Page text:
By Rajendra Diwe :
DHUMAVATI is the seventh of the ten Mahavidya Goddesses. According to Thodala Tantara Maa Dhumavati is the equivalent of Varaha Avatara. Devi Dhumavati is an old widow and is associated with things considered inauspicious and unattractive. She is always hungry and thirsty who initiates quarrels. In characteristics and nature She is compared with Goddess Alakshmi, Goddess Jyeshta and Goddess Nirriti. All these three Goddesses are embodiment of negative qualities but at the same time worshipped at special timings of the year.
David Kinsley in his book, ‘Tantric visions of the Divine Feminine’ writes, “Dhumavati is ugly, unsteady and angry. She is tall and wears dirty clothes. Her ears are ugly and rough, she has long teeth, and her breasts hang down. She has along noose. She has the form of a widow. She rides in a chariot that has a banner on top decorated with a crow emblem. Her eyes are fearsome, and her hands tremble. In one hand she holds a winnowing basket, and with the other hand she makes the gesture of conferring boons. Her nature is rude. She is always hungry and thirsty and looks unsatisfied.
She likes to create strife, and she is always frightful in appearance”. According to Tamil Brahmin Forum, “What David Kinsley has written is the translation of one of the Dhyana Slokas of Maa Dhumavati depicts her as Ugly to say the least. David Kinsley compares her to the Goddesses Jyeshta and Alakshmi. But there is a major difference in the Maa Dhumavati gives boons to the Upasakas. As per legend mentioned in Pranatoshini Tantra, once Devi Sati to satiate her extreme hunger, swallowed Lord Shiva. Later, on the request of Lord Shiva himself, she disgorged Him. After this incident, Lord Shiva rejected Her and cursed Her to assume the form of a widow.” In Tamil Nadu, Goddess Dhumavati is depicted as an old and ugly widow. She is thin, unhealthy with pale complexion.
Unlike other Mahavidya(s), She is unadorned with jewelry. She wears old, dirty clothes and has disheveled hair. She is portrayed with two hands. In one of her trembling hands, She holds a winnowing basket and makes either boon conferring gesture or knowledge giving gesture with the other hand. The boon conferring gesture and knowledge giving gesture are known as Varada Mudra and Chin Mudra respectively. She rides on a horseless chariot bearing an emblem of a crow.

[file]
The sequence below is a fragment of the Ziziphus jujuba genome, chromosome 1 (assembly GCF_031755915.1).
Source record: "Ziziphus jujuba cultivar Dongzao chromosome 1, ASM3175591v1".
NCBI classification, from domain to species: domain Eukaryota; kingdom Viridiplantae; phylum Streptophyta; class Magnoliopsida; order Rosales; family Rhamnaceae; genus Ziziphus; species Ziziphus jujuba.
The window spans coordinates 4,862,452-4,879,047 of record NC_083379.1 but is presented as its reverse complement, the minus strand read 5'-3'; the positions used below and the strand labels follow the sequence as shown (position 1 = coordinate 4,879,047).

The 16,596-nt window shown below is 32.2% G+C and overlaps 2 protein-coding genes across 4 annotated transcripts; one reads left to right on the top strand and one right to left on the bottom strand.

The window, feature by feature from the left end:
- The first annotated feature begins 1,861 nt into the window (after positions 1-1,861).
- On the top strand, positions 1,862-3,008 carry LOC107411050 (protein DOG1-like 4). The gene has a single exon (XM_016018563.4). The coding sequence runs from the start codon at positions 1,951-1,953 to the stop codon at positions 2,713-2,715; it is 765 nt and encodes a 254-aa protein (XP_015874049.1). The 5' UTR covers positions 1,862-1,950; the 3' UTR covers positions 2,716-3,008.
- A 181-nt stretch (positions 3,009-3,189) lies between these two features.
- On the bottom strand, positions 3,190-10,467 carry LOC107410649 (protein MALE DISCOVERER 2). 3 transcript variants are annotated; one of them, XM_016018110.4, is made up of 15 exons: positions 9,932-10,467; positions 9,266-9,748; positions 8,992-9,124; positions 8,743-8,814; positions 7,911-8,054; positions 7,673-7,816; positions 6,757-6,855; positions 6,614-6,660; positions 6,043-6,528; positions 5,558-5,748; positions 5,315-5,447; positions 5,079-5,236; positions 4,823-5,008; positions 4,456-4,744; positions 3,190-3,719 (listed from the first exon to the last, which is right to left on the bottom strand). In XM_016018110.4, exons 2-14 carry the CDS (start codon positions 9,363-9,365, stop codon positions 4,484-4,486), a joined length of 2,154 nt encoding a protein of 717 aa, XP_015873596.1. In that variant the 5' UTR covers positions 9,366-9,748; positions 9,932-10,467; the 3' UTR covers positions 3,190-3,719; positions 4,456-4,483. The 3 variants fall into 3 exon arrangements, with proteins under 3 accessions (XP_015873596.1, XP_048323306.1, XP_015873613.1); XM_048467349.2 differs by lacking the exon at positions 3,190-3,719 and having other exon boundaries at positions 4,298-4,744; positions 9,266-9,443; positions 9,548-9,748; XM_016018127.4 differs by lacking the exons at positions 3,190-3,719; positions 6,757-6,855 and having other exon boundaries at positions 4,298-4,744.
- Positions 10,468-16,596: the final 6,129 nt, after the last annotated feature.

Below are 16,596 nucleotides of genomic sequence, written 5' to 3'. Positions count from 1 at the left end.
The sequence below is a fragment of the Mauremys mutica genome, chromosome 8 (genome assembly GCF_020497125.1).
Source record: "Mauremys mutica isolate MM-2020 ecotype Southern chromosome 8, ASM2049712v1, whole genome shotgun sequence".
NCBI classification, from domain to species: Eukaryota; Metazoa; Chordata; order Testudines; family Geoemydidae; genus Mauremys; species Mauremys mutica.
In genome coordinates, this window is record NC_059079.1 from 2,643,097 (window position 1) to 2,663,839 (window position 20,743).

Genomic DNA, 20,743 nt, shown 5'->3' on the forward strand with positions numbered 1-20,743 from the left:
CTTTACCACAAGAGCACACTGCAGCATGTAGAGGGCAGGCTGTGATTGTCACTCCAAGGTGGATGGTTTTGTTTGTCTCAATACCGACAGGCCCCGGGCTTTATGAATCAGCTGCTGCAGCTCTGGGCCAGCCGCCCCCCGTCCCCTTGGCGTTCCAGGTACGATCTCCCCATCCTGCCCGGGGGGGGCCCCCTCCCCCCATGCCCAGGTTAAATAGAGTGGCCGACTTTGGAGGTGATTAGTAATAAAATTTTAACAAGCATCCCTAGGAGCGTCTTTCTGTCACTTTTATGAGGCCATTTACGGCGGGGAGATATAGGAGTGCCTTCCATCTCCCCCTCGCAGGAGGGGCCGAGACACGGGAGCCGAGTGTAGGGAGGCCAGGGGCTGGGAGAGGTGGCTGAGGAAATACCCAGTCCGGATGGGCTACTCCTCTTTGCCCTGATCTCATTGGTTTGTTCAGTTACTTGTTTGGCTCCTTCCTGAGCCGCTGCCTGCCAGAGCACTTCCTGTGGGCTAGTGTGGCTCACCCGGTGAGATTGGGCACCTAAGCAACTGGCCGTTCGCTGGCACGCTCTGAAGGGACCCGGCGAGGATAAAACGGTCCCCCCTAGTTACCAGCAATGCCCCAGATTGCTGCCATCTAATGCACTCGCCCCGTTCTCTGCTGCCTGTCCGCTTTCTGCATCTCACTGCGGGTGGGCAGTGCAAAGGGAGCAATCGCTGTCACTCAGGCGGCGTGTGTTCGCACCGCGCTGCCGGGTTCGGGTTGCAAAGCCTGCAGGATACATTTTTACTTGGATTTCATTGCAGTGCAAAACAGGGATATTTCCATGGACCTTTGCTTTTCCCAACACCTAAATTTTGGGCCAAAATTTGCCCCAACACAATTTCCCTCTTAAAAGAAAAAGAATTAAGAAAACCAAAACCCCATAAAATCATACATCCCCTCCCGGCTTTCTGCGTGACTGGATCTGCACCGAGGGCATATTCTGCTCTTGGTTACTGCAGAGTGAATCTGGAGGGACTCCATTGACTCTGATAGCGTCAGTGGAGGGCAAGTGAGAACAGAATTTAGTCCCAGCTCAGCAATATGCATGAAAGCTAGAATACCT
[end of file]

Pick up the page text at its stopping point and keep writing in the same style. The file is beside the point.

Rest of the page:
Goddess Dhumavati’s Sadhana is done to get rid of extreme poverty. She is also worshipped to make body free from all sorts of diseases. In Sanatan Society, Dhumavati is considered as the eldest among the Goddesses, the Grandmother Spirit. She stands behind the other Goddesses as their ancestral guide. As the Grandmother Spirit she is the great teacher who bestows the ultimate lessons of birth and death. She is the knowledge that comes through hard experience, in which our immature and youthful desires and fantasies are put to rest. Dasha Mahavidya, published by Geeta Press Gorakhpur mentions, “Dhuma means ‘smoke.’ Dhumavati is ‘one who is composed of smoke.’ Her nature is not illumination but obscuration. However, to obscure one thing is to reveal another.
By obscuring or covering all that is known, Dhumavati reveals the depth of the unknown and the unmanifest. Dhumavati obscures what is evident in order to reveal the hidden and the profound. Dhumavati is portrayed as a widow. She is the feminine principle devoid of the masculine principle. She is Shakti without Shiva as a pure potential energy without any will to motivate it. Thus, she contains within herself all potentials and shows the latent energies that dwell within us. To develop these latent energies we must first recognise them. This requires honouring Dhumavati.” According to David Frawley, “Dhumavati shows the feminine principle of negation in all of its aspects. On an outer level she represents poverty, destitution, and suffering, the great misfortunes that we all fear in life. Hence she is said to be crooked, troublesome, and quarrelsome – a witch or a hag.
Yet on an inner level this same negativity causes us to seek a greater fulfillment that cannot be achieved in the limited realms of the manifest creation. After all, only frustration in our outer life causes us to seek the inner reality. Dhumavati is whatever obstructs us in life, but what obstructs us in one area can release a new potential to grow in a different direction. Thus, she is the good fortune that comes to us in the form of misfortune. Dhumavati represents the darkness on the face of the deep, the original chaos and obscurity which underlies creation. She is the darkness of primordial ignorance, Mulavidya, from which this world of illusion has arisen, and which it is seeking to transcend.”
“Dhumavati represents the power of ignorance or that aspect of the creative force which causes the obscuration of the underlying light of consciousness. While Maya is the magic or illusion power of the Lord that makes the one reality appears as many, ignorance is a form of darkness which prevents us from seeing the underlying reality. Dhumavati is the void, wherein all forms have been dissolved and nothing can any longer be differentiated. Yet this void is not mere darkness. It is a self-illumining reality free of the ordinary duality of subject and object. Dhumavati represents the negative powers of life: disappointment, frustration, humiliation, defeat, loss, sorrow and loneliness. Such experiences overpower the ordinary mind, but to the yogi they are special doors of opportunity to contact the reality which transcends desire,” Frawley states.